The Parity Act, formerly known as the Mental Health Parity and Addiction Equality Act of 2008 was enacted in 2009 and is an extension of the Mental Health Parity Law of 1996. The 1996 law extended coverage by certain health insurance companies to include mental health issues, along with the usual medical issues. The new Parity Act extends coverage even further to include substance use issues.
Summary of the final rule issued on November 8, 2013.
FAQs about MHPAEA Compliance prepared by the Parity Implementation Coalition.
What the law [MHPAEA] requires
The law requires that any group health plan that covers more than 50 employees and offers mental health and/or substance use disorders coverage must provide that coverage with no greater financial requirements (i.e., co-pays, deductibles, annual or life-time dollar limits) or treatment limitations (i.e., number of visits) than the predominant requirements the plan applies to substantially all medical / surgical benefits. Note, however, that the law does not require employers to cover mental health or substance use treatments if they are not already offered.Federal Guidance and Regulations:
The secretaries of Labor (DOL) , Health and Human Services (HHS), and the Treasury share joint responsibility for providing guidance about the requirements of the Act to consumers and providers, as well as to state agencies and insurance commissioners. They also share joint responsibility for enforcing compliance with the Act and issuing regulations that determine how the act is to be administered.
Department of Labor Fact Sheet on the Mental Health Parity and Addiction Equity Act (MHPAEA).
Department of Labor FAQs about the Act. Currently posted: safe harbor for plans and issuers.
Center for Medicare and Medicaid Services (CMS/HHS) guidance on the Act, which includes links to additional CMS resources on parity.
Summary of The The Wellstone-Domenici Mental Health Parity and Addiction Equity Act of 2008
The Wellstone-Domenici Parity Act, which became law on October 3, 2008, and went into effect for most calendar-year plans on January 1, 2010, is really an extension of the Mental Health Parity Act of 1996, which eliminated discriminatory lifetime and annual dollar limits for employers who offered mental health benefits. While there is still no requirement that a mental health or substance use benefit be provided, when these benefits are offered as part of a group health plan they must be offered with no greater financial requirements or treatment limitations than those applied to substantially all of the medical/surgical benefits that are also included in the plan. Unlike the 1996 law, the new law also applies parity to health plans’ out-of-network benefits.
For all group health plans, including governmental plans, coverage for mental health or substance use disorders can have no greater financial requirements (i.e., deductibles, copays, out-of-pocket expenses, annual or lifetime dollar limits) or treatment limitations (i.e., number of visits, days of coverage) than the predominant requirements applied to substantially all medical/surgical benefits.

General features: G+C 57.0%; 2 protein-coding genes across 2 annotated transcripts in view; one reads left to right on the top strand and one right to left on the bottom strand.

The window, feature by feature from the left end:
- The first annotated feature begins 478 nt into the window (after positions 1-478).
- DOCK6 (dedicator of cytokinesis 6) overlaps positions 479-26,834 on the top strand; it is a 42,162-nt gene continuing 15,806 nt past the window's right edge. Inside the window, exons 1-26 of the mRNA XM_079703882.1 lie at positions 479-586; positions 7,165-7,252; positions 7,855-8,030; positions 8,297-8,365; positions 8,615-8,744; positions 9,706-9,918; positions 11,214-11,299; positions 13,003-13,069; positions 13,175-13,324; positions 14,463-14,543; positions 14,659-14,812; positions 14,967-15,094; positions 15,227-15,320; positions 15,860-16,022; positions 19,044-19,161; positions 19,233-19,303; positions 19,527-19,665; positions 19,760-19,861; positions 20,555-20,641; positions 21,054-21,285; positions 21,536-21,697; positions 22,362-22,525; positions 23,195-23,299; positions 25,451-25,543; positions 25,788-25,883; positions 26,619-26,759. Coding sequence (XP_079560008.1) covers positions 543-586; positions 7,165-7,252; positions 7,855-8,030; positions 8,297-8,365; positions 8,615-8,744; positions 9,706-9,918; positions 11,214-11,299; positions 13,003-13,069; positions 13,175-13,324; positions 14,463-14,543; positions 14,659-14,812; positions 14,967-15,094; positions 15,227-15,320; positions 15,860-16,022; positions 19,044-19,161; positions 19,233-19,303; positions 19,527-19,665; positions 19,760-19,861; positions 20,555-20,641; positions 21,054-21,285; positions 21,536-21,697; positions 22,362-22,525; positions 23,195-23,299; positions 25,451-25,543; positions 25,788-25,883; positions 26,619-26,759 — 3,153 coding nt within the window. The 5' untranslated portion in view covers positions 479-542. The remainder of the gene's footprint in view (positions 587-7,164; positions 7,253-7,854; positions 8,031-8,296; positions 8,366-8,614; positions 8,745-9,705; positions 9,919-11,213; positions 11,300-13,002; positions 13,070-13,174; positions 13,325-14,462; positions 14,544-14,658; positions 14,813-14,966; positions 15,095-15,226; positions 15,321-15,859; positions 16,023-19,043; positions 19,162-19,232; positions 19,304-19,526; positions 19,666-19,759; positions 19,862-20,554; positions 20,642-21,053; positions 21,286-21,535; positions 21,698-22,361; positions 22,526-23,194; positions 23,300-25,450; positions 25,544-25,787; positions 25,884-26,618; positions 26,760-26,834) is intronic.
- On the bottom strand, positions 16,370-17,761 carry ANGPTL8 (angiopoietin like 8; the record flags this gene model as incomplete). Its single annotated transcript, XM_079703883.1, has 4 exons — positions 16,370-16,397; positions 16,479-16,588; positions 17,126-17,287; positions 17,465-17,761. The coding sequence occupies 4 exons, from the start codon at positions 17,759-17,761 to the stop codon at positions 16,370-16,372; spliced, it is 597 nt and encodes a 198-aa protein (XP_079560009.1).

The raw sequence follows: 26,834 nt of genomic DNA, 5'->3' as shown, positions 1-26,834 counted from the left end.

And if the plan has out-of-network coverage for medical and surgical benefits, it must also have out-of-network coverage for its mental health and substance abuse disorder benefits.
Plans are permitted to manage benefits based on their terms and conditions and “nothing in the Act may be construed as affecting the terms and conditions of the plan or coverage related to the benefits under the plan or coverage.”
Plans are required to make their medical necessity requirements for mental health and substance use treatment available upon request. Reasons for any payment denials must be made available as well.
Preemption of Less Stringent State Laws
If state or local laws require more complete coverage for mental health and substance use disorders than the Wellstone-Domenici Parity Act does, then the state or local laws will not be preempted by the federal law. In states that have weaker parity laws (or none at all), the federal law will prevail. The same standards used to determine preemption for HIPAA (the Health Insurance Portability and Accountability Act of 1996) apply to the new parity law.
Government Accountability Office Analysis
The Government Accountability Office (GAO) is required to conduct an audit that will provide an analysis of the impact of the Parity Act on patterns and trends in coverage and any exclusions of specific mental health and substance use disorders. A report is to be presented to Congress in 2013 with the results of this audit, and another is required five years later.
Federal Guidance and Regulations
This summary was prepared by the APA’s Office of Healthcare Systems & Financing.
To download a pdf version of the above Summary, click here.